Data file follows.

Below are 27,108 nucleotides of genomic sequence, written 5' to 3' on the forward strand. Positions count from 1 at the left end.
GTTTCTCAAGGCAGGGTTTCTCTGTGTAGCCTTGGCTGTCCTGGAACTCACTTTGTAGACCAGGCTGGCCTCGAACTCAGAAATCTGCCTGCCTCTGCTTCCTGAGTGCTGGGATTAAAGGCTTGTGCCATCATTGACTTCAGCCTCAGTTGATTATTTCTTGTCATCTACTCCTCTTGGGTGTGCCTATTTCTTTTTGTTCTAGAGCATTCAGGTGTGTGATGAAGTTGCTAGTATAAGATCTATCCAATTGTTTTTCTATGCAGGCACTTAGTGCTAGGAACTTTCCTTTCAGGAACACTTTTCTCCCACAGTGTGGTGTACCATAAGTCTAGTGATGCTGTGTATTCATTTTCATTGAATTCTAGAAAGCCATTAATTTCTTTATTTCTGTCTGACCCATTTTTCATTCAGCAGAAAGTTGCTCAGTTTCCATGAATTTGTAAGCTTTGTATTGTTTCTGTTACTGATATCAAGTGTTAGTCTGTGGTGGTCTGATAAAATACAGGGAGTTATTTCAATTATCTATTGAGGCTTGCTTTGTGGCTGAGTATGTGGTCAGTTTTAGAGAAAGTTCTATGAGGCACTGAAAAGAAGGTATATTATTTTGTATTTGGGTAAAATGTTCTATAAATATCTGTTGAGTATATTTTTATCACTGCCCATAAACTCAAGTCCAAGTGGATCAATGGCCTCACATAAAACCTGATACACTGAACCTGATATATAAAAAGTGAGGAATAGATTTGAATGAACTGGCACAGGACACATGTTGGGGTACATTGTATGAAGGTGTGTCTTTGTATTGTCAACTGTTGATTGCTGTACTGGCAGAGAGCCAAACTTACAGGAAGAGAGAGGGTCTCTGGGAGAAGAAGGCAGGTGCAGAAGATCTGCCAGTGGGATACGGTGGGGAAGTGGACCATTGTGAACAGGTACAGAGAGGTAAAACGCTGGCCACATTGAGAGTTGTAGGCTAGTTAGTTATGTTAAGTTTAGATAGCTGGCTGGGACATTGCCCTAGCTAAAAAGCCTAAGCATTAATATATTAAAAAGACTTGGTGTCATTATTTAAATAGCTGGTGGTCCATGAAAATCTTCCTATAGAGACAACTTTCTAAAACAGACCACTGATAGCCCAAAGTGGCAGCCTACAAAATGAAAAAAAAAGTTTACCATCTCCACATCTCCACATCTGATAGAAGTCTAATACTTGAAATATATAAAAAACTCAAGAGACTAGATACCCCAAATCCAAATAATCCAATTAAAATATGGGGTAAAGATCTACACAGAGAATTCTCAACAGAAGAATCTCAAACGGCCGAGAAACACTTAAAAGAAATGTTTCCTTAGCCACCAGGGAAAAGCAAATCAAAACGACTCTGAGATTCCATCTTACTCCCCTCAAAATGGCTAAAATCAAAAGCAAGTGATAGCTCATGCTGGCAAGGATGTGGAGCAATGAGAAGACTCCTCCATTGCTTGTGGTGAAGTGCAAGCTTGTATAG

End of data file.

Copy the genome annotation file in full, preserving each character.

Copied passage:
Below are 27,108 nucleotides of genomic sequence, written 5' to 3' on the forward strand. Positions count from 1 at the left end.
GTTTCTCAAGGCAGGGTTTCTCTGTGTAGCCTTGGCTGTCCTGGAACTCACTTTGTAGACCAGGCTGGCCTCGAACTCAGAAATCTGCCTGCCTCTGCTTCCTGAGTGCTGGGATTAAAGGCTTGTGCCATCATTGACTTCAGCCTCAGTTGATTATTTCTTGTCATCTACTCCTCTTGGGTGTGCCTATTTCTTTTTGTTCTAGAGCATTCAGGTGTGTGATGAAGTTGCTAGTATAAGATCTATCCAATTGTTTTTCTATGCAGGCACTTAGTGCTAGGAACTTTCCTTTCAGGAACACTTTTCTCCCACAGTGTGGTGTACCATAAGTCTAGTGATGCTGTGTATTCATTTTCATTGAATTCTAGAAAGCCATTAATTTCTTTATTTCTGTCTGACCCATTTTTCATTCAGCAGAAAGTTGCTCAGTTTCCATGAATTTGTAAGCTTTGTATTGTTTCTGTTACTGATATCAAGTGTTAGTCTGTGGTGGTCTGATAAAATACAGGGAGTTATTTCAATTATCTATTGAGGCTTGCTTTGTGGCTGAGTATGTGGTCAGTTTTAGAGAAAGTTCTATGAGGCACTGAAAAGAAGGTATATTATTTTGTATTTGGGTAAAATGTTCTATAAATATCTGTTGAGTATATTTTTATCACTGCCCATAAACTCAAGTCCAAGTGGATCAATGGCCTCACATAAAACCTGATACACTGAACCTGATATATAAAAAGTGAGGAATAGATTTGAATGAACTGGCACAGGACACATGTTGGGGTACATTGTATGAAGGTGTGTCTTTGTATTGTCAACTGTTGATTGCTGTACTGGCAGAGAGCCAAACTTACAGGAAGAGAGAGGGTCTCTGGGAGAAGAAGGCAGGTGCAGAAGATCTGCCAGTGGGATACGGTGGGGAAGTGGACCATTGTGAACAGGTACAGAGAGGTAAAACGCTGGCCACATTGAGAGTTGTAGGCTAGTTAGTTATGTTAAGTTTAGATAGCTGGCTGGGACATTGCCCTAGCTAAAAAGCCTAAGCATTAATATATTAAAAAGACTTGGTGTCATTATTTAAATAGCTGGTGGTCCATGAAAATCTTCCTATAGAGACAACTTTCTAAAACAGACCACTGATAGCCCAAAGTGGCAGCCTACAAAATGAAAAAAAAAGTTTACCATCTCCACATCTCCACATCTGATAGAAGTCTAATACTTGAAATATATAAAAAACTCAAGAGACTAGATACCCCAAATCCAAATAATCCAATTAAAATATGGGGTAAAGATCTACACAGAGAATTCTCAACAGAAGAATCTCAAACGGCCGAGAAACACTTAAAAGAAATGTTTCCTTAGCCACCAGGGAAAAGCAAATCAAAACGACTCTGAGATTCCATCTTACTCCCCTCAAAATGGCTAAAATCAAAAGCAAGTGATAGCTCATGCTGGCAAGGATGTGGAGCAATGAGAAGACTCCTCCATTGCTTGTGGTGAAGTGCAAGCTTGTATAG